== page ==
After his December 7th nomination as President-elect Barack Obama's Secretary of Veterans Affairs, Retired Army Gen. Eric Shinseki became living proof that one President's trash can be another President's treasure. The decorated veteran is most remembered for his controversial role as Army Chief of Staff in the Bush Administration. His testimony in front of the Senate Armed Services Committee regarding the need for several hundred thousand troops in Iraq was challenged and dismissed as "wildly off the mark" by the Department of Defense. Spoiler alert: Shinseki ended up being right, but his public dissent of the Administration's estimate irreparably strained his relationship with his superiors. He unceremoniously retired in June 2003.
Born in Hawaii on November 28th, 1942 to Japanese-American parents.
Married with two children.
Shinseki is the first Asian-American four-star general in US history.
After graduating from the United States Military Academy in 1965, Shinseki took a brief break from the military life, earning an MA in English Literature from Duke University.
Lost part of his foot during combat in the Vietnam War.
President Bush, Donald Rumsfeld and Paul Wolfowitz were conspicuously absent from Shinseki's retirement ceremony in 2003.
"The notion that it would take several hundred thousand American troops just seems outlandish."
Former Deputy Secretary of Defense, Paul Wolfowitz, on Shinsaki's estimate
"I happened to be the senator that asked the question that produced the answer that got him shown the door. I thought it was tragic. It was wrong of the Bush administration to mistreat him the way they did...He gave an honest answer. He spoke truth to power."
Senator Carl Levin (D-MI), Head of the Senate Armed Services Committee on the aftermath of Shinseki's testimony
"He was right"
President-elect Barack Obama on Shinsaki's prediction of the troop levels needed to maintain the peace in Iraq
"This is a big name and it shows that he [Obama] is not going to treat the Veterans Affairs Secretary as a low priority."
Paul Reickhoff, executive director of Iraq and Afghanistan Veterans of America, on how the appointment will boost veteran's morale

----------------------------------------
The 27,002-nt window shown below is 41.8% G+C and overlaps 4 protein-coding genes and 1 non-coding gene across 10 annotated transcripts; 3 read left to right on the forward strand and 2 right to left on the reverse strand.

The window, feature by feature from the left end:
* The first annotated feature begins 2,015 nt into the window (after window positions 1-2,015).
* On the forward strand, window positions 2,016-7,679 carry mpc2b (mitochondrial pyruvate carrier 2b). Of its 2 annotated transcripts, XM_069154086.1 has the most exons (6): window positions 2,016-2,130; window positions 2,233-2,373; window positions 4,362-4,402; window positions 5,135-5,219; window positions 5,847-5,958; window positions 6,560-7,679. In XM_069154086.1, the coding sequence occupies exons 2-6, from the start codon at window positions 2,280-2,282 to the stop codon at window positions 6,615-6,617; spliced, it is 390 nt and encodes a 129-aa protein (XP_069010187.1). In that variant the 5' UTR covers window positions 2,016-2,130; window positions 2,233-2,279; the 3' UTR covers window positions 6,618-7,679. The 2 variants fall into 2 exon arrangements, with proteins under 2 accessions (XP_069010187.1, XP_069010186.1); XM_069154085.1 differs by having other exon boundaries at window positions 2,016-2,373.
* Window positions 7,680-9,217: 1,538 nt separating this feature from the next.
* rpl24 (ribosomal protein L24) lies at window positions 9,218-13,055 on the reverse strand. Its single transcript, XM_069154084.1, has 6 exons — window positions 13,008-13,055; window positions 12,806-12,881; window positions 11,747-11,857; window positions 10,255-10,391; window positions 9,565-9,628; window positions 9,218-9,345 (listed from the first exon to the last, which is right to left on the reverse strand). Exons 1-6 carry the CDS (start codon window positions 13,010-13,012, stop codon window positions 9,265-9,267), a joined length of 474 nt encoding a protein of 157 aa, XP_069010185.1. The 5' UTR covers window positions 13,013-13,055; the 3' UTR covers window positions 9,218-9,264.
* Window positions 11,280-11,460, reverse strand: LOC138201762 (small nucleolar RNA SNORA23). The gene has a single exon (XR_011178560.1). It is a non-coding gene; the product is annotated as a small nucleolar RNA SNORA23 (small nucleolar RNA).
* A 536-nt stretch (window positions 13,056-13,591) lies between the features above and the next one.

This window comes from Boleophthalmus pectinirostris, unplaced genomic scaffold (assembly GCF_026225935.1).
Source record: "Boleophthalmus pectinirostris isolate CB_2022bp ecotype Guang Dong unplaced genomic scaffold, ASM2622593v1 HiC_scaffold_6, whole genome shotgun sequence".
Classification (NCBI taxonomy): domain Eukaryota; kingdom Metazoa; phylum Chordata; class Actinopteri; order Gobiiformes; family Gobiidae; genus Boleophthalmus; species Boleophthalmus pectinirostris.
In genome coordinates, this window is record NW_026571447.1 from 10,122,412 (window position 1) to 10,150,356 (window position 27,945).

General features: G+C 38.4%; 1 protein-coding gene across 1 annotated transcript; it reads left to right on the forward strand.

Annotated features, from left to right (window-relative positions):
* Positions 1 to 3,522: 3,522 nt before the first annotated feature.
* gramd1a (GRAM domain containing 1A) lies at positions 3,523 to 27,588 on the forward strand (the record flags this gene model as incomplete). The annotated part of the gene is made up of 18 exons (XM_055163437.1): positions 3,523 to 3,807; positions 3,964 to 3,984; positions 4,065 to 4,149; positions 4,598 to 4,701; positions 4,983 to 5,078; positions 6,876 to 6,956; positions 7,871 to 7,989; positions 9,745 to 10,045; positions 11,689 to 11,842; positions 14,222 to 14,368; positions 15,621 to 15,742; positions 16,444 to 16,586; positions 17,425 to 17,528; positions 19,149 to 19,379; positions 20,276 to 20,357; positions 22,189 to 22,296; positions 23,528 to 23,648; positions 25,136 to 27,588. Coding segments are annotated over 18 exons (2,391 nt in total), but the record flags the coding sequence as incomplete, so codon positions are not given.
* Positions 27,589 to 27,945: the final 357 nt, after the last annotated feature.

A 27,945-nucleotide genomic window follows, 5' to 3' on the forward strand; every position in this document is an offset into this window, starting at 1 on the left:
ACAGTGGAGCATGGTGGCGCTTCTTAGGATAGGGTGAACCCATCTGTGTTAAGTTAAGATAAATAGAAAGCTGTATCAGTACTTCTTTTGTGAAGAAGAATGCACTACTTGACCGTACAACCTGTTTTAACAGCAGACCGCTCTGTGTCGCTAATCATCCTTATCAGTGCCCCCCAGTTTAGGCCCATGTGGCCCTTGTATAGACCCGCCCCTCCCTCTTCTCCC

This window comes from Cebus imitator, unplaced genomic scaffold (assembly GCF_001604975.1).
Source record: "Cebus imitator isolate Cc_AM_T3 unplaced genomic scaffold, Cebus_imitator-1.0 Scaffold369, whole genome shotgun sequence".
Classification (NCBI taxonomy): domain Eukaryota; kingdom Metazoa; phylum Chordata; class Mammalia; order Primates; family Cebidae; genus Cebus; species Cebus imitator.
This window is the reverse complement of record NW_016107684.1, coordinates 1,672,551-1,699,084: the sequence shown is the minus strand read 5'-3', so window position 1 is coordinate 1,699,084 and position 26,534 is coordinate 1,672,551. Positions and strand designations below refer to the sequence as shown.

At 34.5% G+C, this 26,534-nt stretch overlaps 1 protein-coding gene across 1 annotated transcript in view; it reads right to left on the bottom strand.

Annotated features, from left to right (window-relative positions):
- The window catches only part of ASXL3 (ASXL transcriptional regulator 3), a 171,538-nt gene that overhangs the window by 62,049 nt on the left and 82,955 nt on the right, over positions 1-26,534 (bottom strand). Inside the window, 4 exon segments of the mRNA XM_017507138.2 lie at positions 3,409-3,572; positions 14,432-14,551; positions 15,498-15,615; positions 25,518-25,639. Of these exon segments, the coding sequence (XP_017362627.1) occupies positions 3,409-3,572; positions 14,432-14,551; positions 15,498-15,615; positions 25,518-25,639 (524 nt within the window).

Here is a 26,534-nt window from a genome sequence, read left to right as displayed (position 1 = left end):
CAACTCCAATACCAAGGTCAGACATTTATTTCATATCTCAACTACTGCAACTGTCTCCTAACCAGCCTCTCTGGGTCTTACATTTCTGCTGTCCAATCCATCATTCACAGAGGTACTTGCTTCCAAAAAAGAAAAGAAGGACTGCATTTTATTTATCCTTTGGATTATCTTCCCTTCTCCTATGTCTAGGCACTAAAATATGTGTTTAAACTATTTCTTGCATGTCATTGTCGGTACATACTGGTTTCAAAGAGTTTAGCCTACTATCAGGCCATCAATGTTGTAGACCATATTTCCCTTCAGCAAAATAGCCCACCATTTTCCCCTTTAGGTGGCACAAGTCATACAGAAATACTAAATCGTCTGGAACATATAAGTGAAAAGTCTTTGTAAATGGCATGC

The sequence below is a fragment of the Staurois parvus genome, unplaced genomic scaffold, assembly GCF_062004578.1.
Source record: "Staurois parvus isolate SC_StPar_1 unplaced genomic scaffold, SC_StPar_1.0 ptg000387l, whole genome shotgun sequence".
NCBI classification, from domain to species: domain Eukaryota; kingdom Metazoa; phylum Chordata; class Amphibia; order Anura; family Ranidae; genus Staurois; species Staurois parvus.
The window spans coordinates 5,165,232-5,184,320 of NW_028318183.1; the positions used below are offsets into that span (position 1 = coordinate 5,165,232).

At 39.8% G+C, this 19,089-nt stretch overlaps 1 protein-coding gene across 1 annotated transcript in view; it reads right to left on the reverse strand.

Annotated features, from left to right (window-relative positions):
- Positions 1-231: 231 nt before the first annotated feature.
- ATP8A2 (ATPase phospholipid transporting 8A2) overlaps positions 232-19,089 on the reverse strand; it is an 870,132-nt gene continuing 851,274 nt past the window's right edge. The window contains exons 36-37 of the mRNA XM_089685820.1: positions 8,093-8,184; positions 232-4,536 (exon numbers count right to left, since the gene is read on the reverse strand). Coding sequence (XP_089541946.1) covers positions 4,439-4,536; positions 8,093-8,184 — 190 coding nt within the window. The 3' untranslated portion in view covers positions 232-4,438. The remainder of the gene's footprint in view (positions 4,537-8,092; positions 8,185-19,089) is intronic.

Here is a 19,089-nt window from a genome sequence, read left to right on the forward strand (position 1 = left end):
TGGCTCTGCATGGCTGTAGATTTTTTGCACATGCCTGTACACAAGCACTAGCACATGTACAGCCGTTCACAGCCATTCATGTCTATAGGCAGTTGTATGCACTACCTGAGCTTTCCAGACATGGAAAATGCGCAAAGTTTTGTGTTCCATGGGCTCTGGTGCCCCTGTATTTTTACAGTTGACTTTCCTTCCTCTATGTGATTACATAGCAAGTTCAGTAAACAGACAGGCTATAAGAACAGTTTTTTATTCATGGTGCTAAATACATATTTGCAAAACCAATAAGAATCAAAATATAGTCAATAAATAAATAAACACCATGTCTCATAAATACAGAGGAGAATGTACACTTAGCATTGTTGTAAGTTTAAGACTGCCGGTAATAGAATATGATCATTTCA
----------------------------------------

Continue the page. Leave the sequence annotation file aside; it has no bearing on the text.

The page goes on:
"Something on the order of several hundred thousand soldiers are probably, you know, a figure that would be required. We are talking about post hostilities control over a piece of geography that's fairly significant, with the kinds of ethnic tensions that could lead to other problems. And so it takes a significant ground-force presence."
Shinseki's testimony to the Senate Armed Services Committee on Feb 25th 2003 on his troop level estimates in Iraq
"Beware a 12-division strategy for a 10-division army"
Shinseki criticizing the Bush administration's Iraq war strategy during his retirement ceremony in 2003
"I asked my Grandma Shinseki what I should say before I came here. She told me, 'tell them you come from a good family...and tell them you're a good American soldier.'"
Shinseki at the 2006 opening of a gallery in his honor at the U.S. Army Museum in Hawaii
"I do not want to criticize while my soldiers are still bleeding and dying in Iraq."
Shinseki on keeping a low profile after retiring from his Army Chief of Staff post in 2003
"I can think of no higher responsibility than ensuring that the men and women that who have served out nation in uniform are treated with the care and respect that they have earned."
Shinseki accepting his nomination as Secretary of Veterans Affairs